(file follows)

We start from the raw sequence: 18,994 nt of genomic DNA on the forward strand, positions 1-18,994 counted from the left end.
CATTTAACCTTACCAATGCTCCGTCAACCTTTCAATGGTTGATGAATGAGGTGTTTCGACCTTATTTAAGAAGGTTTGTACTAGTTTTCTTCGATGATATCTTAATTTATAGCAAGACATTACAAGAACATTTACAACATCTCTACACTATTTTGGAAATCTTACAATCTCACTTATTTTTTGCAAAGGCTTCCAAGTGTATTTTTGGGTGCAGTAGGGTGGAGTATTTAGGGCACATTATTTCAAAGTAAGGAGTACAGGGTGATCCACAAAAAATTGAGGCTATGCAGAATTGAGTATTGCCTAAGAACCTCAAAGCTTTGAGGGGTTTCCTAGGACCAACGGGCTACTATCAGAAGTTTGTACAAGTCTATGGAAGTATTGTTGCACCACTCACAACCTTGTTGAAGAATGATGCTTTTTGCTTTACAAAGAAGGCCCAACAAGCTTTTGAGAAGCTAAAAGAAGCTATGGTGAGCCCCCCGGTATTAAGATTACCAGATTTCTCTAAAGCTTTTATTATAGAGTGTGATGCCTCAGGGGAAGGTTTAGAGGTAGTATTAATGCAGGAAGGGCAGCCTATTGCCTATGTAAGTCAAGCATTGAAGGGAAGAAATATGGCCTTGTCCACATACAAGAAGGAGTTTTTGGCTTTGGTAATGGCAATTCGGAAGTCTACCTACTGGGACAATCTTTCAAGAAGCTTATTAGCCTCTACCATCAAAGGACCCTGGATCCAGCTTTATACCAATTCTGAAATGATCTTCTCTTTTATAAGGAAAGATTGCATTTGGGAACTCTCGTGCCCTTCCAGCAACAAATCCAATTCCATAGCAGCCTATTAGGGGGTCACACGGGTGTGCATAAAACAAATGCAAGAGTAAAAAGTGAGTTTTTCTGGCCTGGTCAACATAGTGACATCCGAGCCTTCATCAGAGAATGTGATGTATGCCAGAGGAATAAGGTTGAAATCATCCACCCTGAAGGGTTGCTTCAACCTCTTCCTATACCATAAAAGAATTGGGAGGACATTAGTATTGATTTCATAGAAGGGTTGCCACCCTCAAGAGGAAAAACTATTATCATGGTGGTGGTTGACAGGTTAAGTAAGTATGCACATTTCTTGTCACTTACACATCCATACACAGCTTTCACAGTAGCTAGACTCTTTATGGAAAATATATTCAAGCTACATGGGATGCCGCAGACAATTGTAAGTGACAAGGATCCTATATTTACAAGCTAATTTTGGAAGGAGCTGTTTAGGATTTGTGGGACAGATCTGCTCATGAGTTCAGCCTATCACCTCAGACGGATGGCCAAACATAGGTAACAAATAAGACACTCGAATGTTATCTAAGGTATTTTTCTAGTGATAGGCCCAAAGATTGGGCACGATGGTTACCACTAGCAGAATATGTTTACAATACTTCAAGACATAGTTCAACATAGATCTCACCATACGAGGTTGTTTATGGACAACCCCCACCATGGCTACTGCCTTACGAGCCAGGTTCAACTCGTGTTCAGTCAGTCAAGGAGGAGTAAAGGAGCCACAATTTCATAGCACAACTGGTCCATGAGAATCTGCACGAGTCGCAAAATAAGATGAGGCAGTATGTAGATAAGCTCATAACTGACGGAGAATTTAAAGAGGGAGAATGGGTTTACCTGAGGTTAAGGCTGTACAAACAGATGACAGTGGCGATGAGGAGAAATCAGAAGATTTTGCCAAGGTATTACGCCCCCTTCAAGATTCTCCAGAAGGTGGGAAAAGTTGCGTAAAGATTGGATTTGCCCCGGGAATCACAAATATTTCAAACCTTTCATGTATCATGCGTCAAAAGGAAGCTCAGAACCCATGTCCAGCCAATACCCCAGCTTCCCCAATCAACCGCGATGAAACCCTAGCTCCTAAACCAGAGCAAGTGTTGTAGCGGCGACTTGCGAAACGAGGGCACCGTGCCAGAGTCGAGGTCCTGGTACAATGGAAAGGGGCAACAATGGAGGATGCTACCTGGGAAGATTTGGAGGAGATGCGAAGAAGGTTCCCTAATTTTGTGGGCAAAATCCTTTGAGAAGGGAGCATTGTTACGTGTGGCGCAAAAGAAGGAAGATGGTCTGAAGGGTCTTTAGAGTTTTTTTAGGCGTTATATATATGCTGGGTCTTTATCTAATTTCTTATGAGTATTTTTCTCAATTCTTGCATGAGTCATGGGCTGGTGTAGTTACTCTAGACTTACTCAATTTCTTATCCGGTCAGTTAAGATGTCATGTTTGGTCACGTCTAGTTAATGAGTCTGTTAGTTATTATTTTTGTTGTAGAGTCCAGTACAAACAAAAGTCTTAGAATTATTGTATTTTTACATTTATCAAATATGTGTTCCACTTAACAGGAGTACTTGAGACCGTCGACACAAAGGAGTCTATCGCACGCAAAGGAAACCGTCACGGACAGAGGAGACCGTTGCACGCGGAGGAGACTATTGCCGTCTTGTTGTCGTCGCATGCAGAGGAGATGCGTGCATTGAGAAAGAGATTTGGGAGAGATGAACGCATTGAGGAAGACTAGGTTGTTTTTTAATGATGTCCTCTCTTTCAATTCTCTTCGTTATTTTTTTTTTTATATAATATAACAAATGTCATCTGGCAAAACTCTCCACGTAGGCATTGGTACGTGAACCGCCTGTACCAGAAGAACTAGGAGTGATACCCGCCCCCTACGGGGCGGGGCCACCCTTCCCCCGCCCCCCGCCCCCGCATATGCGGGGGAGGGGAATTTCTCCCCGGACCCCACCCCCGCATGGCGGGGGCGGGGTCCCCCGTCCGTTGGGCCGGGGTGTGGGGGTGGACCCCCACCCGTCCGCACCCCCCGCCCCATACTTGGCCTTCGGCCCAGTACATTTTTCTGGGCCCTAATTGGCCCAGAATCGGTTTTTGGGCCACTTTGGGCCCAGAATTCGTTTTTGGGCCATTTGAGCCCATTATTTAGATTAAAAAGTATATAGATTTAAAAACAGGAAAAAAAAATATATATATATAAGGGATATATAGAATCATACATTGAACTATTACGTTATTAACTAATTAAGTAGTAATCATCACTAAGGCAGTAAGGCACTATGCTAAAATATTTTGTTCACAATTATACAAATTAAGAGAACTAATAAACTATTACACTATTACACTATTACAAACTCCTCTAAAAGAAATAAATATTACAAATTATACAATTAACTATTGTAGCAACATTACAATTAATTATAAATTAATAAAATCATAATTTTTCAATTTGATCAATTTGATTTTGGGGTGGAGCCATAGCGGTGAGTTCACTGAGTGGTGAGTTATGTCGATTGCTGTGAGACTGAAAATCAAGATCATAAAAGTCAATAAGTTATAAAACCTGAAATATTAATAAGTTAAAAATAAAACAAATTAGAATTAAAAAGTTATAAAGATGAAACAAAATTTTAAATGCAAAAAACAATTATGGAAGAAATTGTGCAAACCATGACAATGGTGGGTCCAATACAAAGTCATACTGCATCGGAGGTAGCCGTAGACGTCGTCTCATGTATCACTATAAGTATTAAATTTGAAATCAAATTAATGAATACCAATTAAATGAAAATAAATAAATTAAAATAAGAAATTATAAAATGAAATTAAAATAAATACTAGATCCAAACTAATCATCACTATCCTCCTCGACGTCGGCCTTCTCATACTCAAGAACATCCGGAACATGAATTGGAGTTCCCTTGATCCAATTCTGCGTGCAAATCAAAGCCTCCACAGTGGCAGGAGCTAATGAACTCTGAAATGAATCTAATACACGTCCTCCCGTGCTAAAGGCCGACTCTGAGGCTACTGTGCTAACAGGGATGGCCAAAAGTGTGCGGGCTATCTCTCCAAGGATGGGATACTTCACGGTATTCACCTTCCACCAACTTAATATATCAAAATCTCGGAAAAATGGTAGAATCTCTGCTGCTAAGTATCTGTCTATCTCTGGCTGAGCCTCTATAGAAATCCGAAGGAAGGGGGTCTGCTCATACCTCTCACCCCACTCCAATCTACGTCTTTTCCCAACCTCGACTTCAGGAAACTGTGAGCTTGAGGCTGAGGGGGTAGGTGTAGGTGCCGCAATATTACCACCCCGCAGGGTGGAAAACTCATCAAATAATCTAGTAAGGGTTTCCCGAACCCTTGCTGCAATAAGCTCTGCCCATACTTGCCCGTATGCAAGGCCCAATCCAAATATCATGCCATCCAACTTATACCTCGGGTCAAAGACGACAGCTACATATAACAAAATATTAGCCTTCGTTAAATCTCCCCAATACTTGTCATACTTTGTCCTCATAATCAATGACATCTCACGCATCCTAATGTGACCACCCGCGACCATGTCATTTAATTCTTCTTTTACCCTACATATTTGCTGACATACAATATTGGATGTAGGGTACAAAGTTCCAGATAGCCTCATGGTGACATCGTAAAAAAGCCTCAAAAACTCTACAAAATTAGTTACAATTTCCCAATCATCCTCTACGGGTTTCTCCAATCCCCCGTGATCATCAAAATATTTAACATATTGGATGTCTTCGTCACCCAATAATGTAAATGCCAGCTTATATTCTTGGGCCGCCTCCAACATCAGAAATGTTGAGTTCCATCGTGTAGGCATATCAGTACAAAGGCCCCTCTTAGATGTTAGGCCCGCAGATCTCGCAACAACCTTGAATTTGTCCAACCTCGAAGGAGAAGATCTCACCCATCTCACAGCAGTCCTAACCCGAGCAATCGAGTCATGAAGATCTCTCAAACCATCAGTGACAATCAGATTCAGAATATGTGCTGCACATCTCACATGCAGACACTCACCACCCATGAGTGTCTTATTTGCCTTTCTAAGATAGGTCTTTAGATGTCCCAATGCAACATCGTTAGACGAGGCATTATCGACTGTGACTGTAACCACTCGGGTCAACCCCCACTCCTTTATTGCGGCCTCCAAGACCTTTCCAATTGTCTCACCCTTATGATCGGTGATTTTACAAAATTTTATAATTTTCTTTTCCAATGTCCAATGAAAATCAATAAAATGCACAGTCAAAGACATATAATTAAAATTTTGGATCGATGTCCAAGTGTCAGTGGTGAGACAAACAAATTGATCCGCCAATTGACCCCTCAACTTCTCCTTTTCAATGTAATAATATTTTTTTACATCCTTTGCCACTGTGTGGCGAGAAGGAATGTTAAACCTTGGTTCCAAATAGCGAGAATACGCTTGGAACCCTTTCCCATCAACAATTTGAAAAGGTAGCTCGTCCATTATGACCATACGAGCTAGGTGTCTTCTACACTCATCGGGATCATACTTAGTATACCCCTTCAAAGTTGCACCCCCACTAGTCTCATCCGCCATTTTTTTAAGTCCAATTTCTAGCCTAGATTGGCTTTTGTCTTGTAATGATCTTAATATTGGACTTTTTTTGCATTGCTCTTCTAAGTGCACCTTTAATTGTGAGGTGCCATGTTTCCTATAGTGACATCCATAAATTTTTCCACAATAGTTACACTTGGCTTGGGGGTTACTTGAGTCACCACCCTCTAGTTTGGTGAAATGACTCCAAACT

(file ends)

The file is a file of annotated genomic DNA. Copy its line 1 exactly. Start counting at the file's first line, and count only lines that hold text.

We start from the raw sequence: 18,994 nt of genomic DNA on the forward strand, positions 1-18,994 counted from the left end.